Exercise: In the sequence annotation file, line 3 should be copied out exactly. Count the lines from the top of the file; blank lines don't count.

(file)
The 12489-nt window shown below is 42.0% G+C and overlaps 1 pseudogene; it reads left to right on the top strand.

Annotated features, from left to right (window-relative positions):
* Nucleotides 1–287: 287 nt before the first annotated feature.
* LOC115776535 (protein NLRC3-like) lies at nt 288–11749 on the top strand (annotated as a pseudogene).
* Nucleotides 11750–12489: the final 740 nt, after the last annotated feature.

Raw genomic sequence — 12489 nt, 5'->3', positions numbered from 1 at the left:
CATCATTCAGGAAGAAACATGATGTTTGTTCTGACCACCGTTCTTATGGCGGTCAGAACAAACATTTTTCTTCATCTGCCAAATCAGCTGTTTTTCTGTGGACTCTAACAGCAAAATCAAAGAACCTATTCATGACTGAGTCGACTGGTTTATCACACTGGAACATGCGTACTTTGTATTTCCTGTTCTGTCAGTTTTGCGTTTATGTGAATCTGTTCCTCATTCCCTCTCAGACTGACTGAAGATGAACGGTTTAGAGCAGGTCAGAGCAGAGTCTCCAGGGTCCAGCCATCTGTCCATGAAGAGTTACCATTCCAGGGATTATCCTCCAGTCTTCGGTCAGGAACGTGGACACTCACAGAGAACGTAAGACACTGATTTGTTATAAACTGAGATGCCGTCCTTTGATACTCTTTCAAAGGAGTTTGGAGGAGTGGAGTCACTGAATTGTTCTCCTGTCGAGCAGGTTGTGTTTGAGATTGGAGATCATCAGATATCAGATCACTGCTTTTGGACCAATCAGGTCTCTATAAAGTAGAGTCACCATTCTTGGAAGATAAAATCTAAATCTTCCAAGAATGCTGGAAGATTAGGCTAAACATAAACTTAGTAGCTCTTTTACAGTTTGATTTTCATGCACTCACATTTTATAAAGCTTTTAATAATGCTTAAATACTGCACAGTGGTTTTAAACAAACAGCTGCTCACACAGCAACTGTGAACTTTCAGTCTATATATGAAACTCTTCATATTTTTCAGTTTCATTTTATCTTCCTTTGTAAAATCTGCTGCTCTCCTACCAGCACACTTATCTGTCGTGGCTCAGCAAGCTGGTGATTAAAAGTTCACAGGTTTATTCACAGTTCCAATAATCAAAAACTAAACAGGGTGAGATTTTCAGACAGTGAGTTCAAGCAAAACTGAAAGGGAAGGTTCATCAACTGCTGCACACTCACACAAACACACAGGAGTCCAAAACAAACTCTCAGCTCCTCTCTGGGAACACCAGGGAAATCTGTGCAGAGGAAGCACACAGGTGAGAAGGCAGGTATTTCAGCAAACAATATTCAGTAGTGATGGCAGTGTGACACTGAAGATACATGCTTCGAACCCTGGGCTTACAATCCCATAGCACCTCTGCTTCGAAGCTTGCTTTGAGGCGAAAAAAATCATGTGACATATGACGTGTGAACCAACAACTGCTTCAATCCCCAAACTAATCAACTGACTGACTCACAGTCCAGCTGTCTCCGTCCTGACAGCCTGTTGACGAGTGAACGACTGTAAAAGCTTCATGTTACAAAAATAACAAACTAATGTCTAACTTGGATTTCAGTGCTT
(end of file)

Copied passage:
* Nucleotides 1–287: 287 nt before the first annotated feature.